GLOBAL – The allocation of investment between bonds and equities has become the driving force behind the performance of managed funds this year, as compared to regional asset allocation and equity exposure in 2000, says a report by Standard & Poor’s (S&P).

Volatile and generally depressed market conditions are the reasons for the change, which in turn have led to greater importance and emphasis being placed on value orientated equity sectors rather than growth, suggests S&P.

S&P’s research finds that the median fund performances for its eight investment sub-sectors, which each reflect a different make-up of funds, all showed a decline in the year to September 1.

This year the cautious managed sector (limited to a maximum 60% in equity and a pan-European bias) recorded the best relative performance with the median fund dipping by 0.9% in sterling terms. The active managed median tumbled by 19.4%.

S&P says that sliding equity markets are to blame for the falls.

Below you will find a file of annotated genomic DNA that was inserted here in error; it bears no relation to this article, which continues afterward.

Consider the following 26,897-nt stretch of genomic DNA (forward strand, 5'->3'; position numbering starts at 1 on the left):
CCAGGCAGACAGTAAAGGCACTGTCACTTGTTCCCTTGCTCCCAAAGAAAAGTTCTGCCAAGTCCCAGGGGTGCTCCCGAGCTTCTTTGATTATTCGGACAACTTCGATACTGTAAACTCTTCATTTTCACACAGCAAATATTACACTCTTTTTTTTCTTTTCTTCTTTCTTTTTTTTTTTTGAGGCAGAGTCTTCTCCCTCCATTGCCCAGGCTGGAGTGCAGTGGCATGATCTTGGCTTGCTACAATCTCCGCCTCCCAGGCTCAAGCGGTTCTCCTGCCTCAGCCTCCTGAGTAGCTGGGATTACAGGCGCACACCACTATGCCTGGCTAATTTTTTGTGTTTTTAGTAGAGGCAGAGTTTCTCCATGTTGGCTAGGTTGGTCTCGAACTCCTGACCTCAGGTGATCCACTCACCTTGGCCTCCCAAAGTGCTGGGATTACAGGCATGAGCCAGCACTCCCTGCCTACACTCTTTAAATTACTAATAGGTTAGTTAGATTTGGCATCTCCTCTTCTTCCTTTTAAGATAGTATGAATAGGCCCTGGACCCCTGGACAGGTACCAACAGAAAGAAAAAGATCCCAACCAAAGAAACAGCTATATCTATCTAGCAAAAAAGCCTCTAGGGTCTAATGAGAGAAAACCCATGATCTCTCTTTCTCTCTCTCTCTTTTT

However, S&P found during many of its interviews with fund managers whilst compiling the research that there had been a switch to a somewhat more positive stance, with some managers moving from defensives to higher growth stocks.

The report covers both types of managed (funds of funds) funds, those invested in internal group funds and those invested with external investment houses. These account for almost half of the funds covered, the balance being managed funds invested directly into individual securities.

A further 39 managed funds achieved AA rated status over the last year, with eight funds obtaining an improved rating on their status last year.